Phil Foster, the former owner of Roberts & Son who worked with BRC, invited Nolte to work as a sales representative covering Florida, and that is when Nolte got his next great idea to design a touch screen voting system. The two went into business together, but later split. Foster took the rights to the touch screen voting system, while Nolte retained ownership of the election management/ballot printing system and formed Election Resources Corporation (ERC).
After the split, ERC continued developing the ballot printing system, which was ultimately licensed to county election officials in 10 states and commercial printing companies in eight states.
Nolte found success with the company, but the controversial Florida vote during the 2000 presidential election between George W. Bush and Al Gore brought the media spotlight to his door.
For a man who hardly had his name in newspapers prior to 2000, Nolte spent six weeks appearing in publications like the New York Times, the Wall Street Journal, and the Washington Post to respond to allegations that the butterfly ballots used in Palm Beach County, Florida, produced an unexpectedly large number of votes for third-party candidate Patrick Buchanan. Nolte was even slated to make an appearance on The Today Show, but he got bumped for singer Ricky Martin.
In 2003 Sequoia Voting Systems purchased Election Resources Corporation. Nolte spent the next four years with Sequoia as vice president of software development and certifications. Once Nolte retired from Sequoia, he focused his efforts on helping Saline County with its elections and is currently developing a website that handles candidate filing and other election-related services.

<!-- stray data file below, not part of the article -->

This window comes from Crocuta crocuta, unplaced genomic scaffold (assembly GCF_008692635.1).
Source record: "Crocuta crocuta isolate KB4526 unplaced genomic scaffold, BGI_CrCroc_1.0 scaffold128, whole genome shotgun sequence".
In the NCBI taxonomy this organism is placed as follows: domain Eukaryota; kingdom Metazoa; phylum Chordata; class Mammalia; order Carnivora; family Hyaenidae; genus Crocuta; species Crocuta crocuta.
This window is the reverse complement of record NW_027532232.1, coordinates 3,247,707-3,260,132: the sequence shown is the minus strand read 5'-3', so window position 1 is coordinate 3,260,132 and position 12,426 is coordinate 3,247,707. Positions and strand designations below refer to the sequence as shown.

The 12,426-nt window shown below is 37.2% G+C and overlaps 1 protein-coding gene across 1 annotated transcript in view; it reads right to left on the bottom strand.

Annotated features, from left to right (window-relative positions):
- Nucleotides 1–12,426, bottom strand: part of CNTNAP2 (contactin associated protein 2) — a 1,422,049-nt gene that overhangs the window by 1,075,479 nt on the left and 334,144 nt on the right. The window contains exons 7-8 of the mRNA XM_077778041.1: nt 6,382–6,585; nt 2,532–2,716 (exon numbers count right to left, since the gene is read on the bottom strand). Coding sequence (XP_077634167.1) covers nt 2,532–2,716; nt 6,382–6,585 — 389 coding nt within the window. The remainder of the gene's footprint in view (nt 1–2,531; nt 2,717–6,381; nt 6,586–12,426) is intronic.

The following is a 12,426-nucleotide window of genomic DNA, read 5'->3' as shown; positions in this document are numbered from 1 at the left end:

To keep up to date with technology, Nolte returned to UALR in 2009 to pursue courses in technology, databases, and computer coding. The experience was far removed from his first time as a student. He recalled that the most advanced technology course he took as an undergrad involved learning how to use a 10-key calculator.
After he re-enrolled, Nolte began volunteering at the Alumni Association and was soon serving on the board of directors. He has since served two three-year terms, and is the immediate past chair of the Scholarship Committee.In his role as chair, he completely automated the scholarship system for the association, modernizing the application and interview processes, as well as planning and budgeting the scholarships through 2024.
Previously, the association gave out one-time scholarships to students. Thanks to Nolte’s dedicated work, the association now awards an increasing number of continuing scholarships that follow students through their entire academic career at UALR.
“I really enjoy working with the students. These kids that come through UALR are so focused, goal-oriented, and know what they want to do and how to get there,” Nolte said. “If I had been as focused as these kids are back in the 1960s, there is no telling what I might have done. I am so impressed with these kids.”
Nolte is also a beekeeper as well as a Master Gardener, whose current project is the Governor’s Mansion Vegetable Garden. He and his wife, Diana, are avid travelers who love to spend time with their three daughters, five grandchildren, and two great-grandchildren.
In the upper right photo, the Presidents Award recipient, Paul Nolte (center), is congratulated by UALR Alumni Association President Don Riggin (right) and the Distinguished Alumni Award recipient, Elaine Eubank (left). Photos by Lonnie Timmons III.